After watching Someone Great recently, it looked like that set was just a lot of fun.
It also felt like there were a number of bits in the film that might not have been in the script.
Oh yeah, oh yeah. It happens a lot with comedies, especially in the case of Someone Great where she has all these comedians, to not allow them to do what they're experts at [would be] such a disservice. Gina and I trained together at the Atlantic and it's really funny, too, whenever you do something you know you've never done because everyone's always like, "Can you do the thing?" We took clowning, we were practicing improv.
[Someone Great director] Jen Kaytin Robinson [embraced] the nature of collaboration. Gina made her character Latina. I made Erin black. The nuances of that and the colors of that and also the shades of it. Obviously, we're not a monolith so what it meant to be Erin, to be a queer woman with straight friends to have a friend group—which by the way looks like mine—is kind of organically diverse. It meant something very different, very specific and she was super open and not at all arrogant, I would say, at recognizing that we were the experts of a certain experience.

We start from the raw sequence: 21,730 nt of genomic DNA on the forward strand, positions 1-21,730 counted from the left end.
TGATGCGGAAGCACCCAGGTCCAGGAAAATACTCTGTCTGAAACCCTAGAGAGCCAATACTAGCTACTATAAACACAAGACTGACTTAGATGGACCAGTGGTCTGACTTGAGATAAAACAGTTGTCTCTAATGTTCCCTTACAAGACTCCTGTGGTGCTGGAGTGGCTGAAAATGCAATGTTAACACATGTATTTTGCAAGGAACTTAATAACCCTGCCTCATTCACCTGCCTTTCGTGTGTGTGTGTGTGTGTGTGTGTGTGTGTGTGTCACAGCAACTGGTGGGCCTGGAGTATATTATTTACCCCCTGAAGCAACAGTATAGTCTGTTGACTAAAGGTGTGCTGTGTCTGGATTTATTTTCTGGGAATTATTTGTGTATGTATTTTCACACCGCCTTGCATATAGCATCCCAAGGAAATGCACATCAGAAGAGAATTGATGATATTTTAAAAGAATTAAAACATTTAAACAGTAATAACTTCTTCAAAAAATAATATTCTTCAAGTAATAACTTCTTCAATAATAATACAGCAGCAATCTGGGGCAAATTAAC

Finally, I don't want to get too personal, but what's your relationship with Spike Lee like? Like if he wins an Oscar, are you able to like call him that night or the next morning be like, "Yo, I'm so happy for this," or do have to kind of like wait until you guys are a function or something? Is your relationship with Spike like really just bigger than just like, "He directed me in this thing that we work on for Netflix"?
A trillion percent. He's one of the—first of all if he has an assistant, it's just it's more anecdotal. He's super tactile, he's very hands on. He, from my understanding, before this last season, like he will hand pick every single background performer.
You know? Actually, I saw him the night that he won the Oscar and gave him a huge hug and we took photos and that is a trillion percent who he is, like if you're working through something or something's not working out he's like, "Why didn't you call me?" Yeah, it's definitely IRL. Definitely in real life.